It was the end of the ACC Tournament. Virginia forward Mamadi Diakite called a meeting with his coach, Tony Bennett. He wanted to make one thing clear.
"I wanted to tell him that I'm ready," Diakite told CBS Sports.
Diakite was ready to right a wrong. In two ACC Tournament games, he had played only 20 minutes and grabbed zero rebounds, finishing with as many fouls -- five -- as total points. He felt like he let his teammates down with his performance. It was his least productive two-game stretch all season, and at a time when UVA was pursuing an ACC Tournament championship.
"I told him I felt like I gave up on the team," Diakite said of the private meeting with his coach. "I didn't play my best. I told him not to take [my performance] as 'Mamadi is going backwards.' I told him that I'm ready to make something happen. Something that he's never witnessed in his life."
Bennett has seen a buzzer-beater or two during his life, sure. What Diakite did -- making a shot to send a game to overtime -- was not something new. But on March 30, Diakite's shot was a special one. It allowed him to deliver on his promise to his coach. It gave hope. Hope for Virginia to win. Hope for Virginia to advance. Hope for Bennett and his Cavaliers to do what he'd never done: advance to the Final Four as a coach.
Five minutes of overtime later .... Now look what we have: Tony Bennett and Virginia in the Final Four for the first time.
Bennett recalls vividly that fateful meeting with Diakite. That brief discussion, which Diakite now recognizes was an inflection point for him as a player, was impactful also for the coach.
"Mamadi asked to speak with me after the ACC Tournament, and he said, 'Coach' -- and we talked, and he said -- I can't exactly remember the words, but he said, 'I'm ready.' He said, 'That wasn't my best. I wasn't quite where I needed to be or right in that ACC Tournament. I desperately want to do anything, absolutely anything I can to make this team advance. I know what last year was, and he said, This is what I'm so committed to.'
"In his words, it wasn't like I'm back, but it was more like I'm ready and I understand that I wasn't what I was in other games," Bennett said.
Diakite has leveled up since he and Bennett leveled with one another. Don't take it from me -- or from his teammate, Jay Huff, who said, "He's definitely been clutch" since Virginia's NCAA Tournament run took off -- take it from his stat sheet. Diakite has turned a corner quick.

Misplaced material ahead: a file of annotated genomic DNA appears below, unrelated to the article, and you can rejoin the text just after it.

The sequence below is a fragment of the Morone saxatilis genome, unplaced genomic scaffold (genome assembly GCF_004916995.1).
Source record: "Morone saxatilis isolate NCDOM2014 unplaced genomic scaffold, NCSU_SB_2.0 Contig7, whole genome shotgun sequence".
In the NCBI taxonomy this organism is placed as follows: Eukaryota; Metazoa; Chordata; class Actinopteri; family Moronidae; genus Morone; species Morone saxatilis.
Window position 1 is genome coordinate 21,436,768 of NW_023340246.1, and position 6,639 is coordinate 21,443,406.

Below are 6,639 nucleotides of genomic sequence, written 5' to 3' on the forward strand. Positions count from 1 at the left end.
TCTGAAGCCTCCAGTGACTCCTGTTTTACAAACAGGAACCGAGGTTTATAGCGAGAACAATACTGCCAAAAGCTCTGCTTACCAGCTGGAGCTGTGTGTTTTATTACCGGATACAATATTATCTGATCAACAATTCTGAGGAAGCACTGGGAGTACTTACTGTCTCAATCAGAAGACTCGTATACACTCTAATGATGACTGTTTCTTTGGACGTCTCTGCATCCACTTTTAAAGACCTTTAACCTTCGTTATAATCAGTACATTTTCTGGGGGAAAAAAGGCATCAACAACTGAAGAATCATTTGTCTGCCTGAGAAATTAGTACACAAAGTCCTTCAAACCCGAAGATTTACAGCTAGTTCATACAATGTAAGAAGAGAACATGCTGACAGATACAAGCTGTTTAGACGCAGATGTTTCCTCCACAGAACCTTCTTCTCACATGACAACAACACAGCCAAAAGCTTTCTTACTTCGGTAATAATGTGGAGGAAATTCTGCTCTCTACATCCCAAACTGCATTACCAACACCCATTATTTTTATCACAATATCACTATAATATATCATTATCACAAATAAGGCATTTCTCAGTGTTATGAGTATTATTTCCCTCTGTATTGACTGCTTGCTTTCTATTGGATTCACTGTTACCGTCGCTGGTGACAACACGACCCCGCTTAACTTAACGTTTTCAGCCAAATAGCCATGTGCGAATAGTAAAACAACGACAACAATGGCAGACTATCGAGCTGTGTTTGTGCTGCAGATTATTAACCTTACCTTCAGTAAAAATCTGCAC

- Pre-NCAA Tournament: 6.8 points per game, 3.7 rebounds per game, 1.5 blocks per game, 19.9 minutes per game
- NCAA Tournament: 13 points per game, 9.0 rebounds per game, 2.25 blocks per game, 33 minutes per game
Diakite wasn't expected to be this impactful. Not this quick. Coming into the season, Bennett said he tabbed him as an X-factor. Someone who could do the little things and complement Ty Jerome, De'Andre Hunter and Kyle Guy -- UVA's star trio. Now, though, Diakite is a staple for this Virginia team that heads into the weekend as the favorite to win the NCAA Tournament here in Minneapolis.
"He's giving us great minutes," teammate Braxton Key said. "He's been a great lift. He's rebounding the ball really well. And scoring, he's probably one of the most consistent scorers we have right now."
Diakite's star turn will be tested once more on Saturday, as he has one of the more challenging individual matchups in the Final Four. Against a physical Auburn frontcourt, he will be called upon to match up with 6-foot-11, 260-pound center Austin Wiley and the burnished trio of Anfernee McLemore, Horace Spencer and Danjel Purifoy in the post.
Just as he's responded from the post-ACC Tournament challenge from his coach, Diakite's ready to respond at least once more.
"That shot will go down, the pass and the shot, in Virginia basketball history," Bennett said. "From the start of the year, I said he's an X-factor for us, and the way he's played all tournament has been significant."